[FoRK] reas. conv. 12/4: Beyond Faith

Jeff Bone < jbone at place.org > on > Tue Dec 5 15:51:18 PST 2006

On Dec 5, 2006, at 4:04 PM, Jeffrey Winter wrote:

>> I've come around to the point of view that
>> religious indoctrination of children is
>> child abuse.
>
> Good Lord.
>
> I still think Dawkins and his acolytes need to justify
> this escalation of rhetoric.

(Note the use of the term "acolyte.")

This isn't about Dawkins;  frankly, for me this is quite personal.   
Recent events like Dawkins supporting this line of thought and the  
release of the movie "Jesus Camp" merely reinforce a long-standing  
personal opinion.  (BTW, in case you haven't seen "Jesus Camp", you  
should;  the full movie was available on YouTube for a few days  
before being pulled in the last 18 hours...  but pay to see it,  
support the documentarian --- I did.)

I wasn't really aggressively indoctrinated;  I was sort of passively  
second-hand indoctrinated by being dragged along to church on (most)  
Sundays by my parents.  They meant well, but not the kind of over-the- 
top fanatical well-meaning of *many* mainstream Christian parents,  
cf. aforementioned movie.  The church we attended was The Church of  
Christ --- a particularly unpleasantly dour if middle-of-the-road  
denomination, if you're not familiar with it;  Calvinists w/o quite  
the nihilism of predetermination.  No musical instruments in the  
church, members shouldn't ever drink / dance / etc.  Pretty middle of  
the road.

However...

One summer aged four or five I spent several weeks running outside  
every hour or so just to make sure the sky hadn't cracked open and  
started filling up with angels, thus heralding the end of the world.

I cried at every funeral I attended before age 11 or so --- and there  
were many, I had many living ancestors early on --- not from grief  
over the death per se, but rather because the relative in question  
had not managed to last until the Rapture, and had to go through the  
anguish of bodily death.

I could've told you every detail of both the experience of being in  
Hell and the experience of being Crucified, so many times had these  
things been SHOUTED at me on various Sundays from some pulpit.

For over a year, between the time I was about 9 and 10, I was  
afflicted with almost-nightly "night terrors."  The subject of the  
nightmares was, inevitably, religious in nature.  Demons in my room,  
premonitions of my own certain place in Hell.

I grew up with constant feelings of inadequacy as a Christian due to  
my occasional skepticism about my own faith, or my failure to live up  
to the standard I believed I needed to in that regard.

By the time I was 10, I had a proto-ulcer from worrying over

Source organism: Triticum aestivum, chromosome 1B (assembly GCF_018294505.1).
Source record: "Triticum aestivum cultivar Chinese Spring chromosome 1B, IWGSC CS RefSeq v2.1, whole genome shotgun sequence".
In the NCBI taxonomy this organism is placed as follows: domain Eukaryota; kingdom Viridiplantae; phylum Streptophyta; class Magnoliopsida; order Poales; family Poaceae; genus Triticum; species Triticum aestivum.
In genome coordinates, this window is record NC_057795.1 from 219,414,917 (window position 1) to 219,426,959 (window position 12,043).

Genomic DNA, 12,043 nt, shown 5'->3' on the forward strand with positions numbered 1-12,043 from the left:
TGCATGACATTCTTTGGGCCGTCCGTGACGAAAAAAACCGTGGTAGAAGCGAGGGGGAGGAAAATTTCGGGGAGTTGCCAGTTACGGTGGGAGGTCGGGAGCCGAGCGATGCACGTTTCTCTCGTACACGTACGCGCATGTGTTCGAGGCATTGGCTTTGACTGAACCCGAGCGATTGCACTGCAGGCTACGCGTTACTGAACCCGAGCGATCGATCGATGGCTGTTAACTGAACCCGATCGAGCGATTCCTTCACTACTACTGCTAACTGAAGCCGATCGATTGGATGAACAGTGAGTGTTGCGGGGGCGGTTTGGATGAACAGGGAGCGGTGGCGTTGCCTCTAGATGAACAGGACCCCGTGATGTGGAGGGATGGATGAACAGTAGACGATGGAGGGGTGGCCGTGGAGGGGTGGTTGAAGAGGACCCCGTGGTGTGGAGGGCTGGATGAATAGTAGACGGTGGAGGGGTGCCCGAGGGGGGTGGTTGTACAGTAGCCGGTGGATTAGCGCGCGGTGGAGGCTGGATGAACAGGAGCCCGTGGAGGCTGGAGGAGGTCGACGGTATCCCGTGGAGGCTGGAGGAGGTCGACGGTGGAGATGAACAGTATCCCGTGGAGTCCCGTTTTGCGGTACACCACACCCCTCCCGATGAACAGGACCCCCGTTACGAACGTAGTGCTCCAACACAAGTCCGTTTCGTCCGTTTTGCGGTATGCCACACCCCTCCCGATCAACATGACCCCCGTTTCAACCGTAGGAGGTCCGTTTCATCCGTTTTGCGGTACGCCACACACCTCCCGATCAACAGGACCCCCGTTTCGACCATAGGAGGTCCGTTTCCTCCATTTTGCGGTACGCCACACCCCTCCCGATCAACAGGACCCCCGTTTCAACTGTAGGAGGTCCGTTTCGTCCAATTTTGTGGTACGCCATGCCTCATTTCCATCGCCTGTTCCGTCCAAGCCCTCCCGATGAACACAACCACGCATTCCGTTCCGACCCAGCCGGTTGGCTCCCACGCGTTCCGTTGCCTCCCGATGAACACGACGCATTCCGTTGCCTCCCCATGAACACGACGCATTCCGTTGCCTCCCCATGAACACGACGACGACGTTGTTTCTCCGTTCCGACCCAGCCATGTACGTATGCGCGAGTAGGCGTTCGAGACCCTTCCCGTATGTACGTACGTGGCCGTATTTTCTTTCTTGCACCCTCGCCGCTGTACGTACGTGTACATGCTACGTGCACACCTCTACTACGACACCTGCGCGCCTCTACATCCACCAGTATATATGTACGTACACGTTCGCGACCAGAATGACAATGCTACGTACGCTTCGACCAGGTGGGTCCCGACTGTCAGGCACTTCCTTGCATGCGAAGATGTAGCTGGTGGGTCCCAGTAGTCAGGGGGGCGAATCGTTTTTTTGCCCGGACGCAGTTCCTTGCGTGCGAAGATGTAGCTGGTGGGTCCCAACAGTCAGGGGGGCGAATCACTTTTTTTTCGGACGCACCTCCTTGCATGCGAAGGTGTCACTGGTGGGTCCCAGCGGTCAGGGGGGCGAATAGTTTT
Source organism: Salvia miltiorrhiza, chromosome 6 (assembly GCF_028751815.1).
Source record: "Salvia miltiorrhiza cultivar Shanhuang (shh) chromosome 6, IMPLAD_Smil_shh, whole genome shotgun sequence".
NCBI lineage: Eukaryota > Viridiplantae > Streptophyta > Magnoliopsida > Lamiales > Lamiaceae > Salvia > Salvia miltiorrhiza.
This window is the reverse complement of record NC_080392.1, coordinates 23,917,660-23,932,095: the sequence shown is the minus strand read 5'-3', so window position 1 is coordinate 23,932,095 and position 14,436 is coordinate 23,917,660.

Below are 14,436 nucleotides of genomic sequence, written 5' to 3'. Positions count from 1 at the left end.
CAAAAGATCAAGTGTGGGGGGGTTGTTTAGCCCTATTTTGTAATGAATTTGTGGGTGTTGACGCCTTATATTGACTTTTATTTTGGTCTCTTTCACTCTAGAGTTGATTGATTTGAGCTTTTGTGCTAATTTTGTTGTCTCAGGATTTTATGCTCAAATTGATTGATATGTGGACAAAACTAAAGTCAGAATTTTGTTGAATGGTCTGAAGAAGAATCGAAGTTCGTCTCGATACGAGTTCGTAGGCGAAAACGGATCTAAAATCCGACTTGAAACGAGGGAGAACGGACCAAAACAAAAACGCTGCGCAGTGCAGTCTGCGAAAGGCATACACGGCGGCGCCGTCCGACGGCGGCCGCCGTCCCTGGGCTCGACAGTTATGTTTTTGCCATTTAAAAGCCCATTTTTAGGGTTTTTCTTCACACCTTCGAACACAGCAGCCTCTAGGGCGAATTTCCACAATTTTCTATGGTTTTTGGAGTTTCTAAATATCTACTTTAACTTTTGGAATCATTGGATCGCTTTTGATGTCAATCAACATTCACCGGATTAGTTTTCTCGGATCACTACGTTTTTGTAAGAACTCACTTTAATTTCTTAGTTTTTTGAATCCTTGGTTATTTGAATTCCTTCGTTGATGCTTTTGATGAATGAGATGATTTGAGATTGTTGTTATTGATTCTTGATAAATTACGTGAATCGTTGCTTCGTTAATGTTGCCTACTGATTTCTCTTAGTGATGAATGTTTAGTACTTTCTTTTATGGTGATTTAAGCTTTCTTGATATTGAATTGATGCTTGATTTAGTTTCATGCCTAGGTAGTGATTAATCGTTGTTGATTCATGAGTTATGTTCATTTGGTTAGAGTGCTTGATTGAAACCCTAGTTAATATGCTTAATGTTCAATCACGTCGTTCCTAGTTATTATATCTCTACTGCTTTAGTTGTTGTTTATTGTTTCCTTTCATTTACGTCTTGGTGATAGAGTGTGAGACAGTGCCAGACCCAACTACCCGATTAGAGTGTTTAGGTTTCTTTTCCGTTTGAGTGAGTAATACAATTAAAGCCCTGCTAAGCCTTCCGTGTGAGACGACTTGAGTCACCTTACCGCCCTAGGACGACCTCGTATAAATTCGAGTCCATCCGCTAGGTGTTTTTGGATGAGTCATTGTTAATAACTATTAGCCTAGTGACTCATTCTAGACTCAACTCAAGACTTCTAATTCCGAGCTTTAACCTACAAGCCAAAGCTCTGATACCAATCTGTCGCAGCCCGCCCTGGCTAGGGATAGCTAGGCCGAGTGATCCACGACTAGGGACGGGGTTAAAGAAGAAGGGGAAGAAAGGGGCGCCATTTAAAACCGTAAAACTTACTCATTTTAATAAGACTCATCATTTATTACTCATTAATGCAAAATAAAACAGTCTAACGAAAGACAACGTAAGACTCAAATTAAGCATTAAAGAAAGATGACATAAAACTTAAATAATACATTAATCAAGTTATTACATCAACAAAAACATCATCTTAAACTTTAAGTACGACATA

eschatological concerns and, particularly, my own fate on the no- 
doubt soon-to-happen Judgment Day.  I spent a year eating bland foods  
and drinking fruit nectar (no sodas) to get that whole thing  
straightened out, gastrically-speaking.  I was the only kid in grade  
school with a nuclear attack / second coming "emergency response  
plan" for my family.  (And that didn't come from the parental units,  
either --- that was my own get-out.  They actively discouraged it,  
and that pissed me off --- how could they be so cavalier?)

I'm not making this shit up.

By the time I was 12 or so, I had been told --- by various ministers  
--- such outrageous lies as follows:  one claimed to have  
*personally* witnessed a demon, here on earth, in his own home.   
Another claimed --- upon learning of my interest in science and  
particularly dinosaurs and early hominids, that "cavemen" had never  
existed and that the dinosaurs had lived in Eden with Adam and Eve.   
(Never mind how dinosaur remains might have ended up all over the  
planet.)  Another claimed that the water from the flood was known to  
have come from the bursting of a water-bubble around the planet, as  
we had observed these bubbles around all the other planets in our  
solar system.

Another, spectacularly, claimed that in order to send men to the moon  
NASA had to navigationally account for the divine stopping of the sun  
in its course in some hoary old Jewish conflict or other, related in  
the Bible.  (That was just about the one that broke the camel's back  
of credulity, even for a kid.  Nonetheless I continued to believe  
this until some time in early high school when I had the good fortune  
to actually meet somebody who worked at NASA.  And, kindly, they  
didn't just laugh in my ignorant, brainwashed face.)

Every time I had even internal doubts about the veracity of any of  
this bullshit, it was attended by a rush of guilt and a twin rush of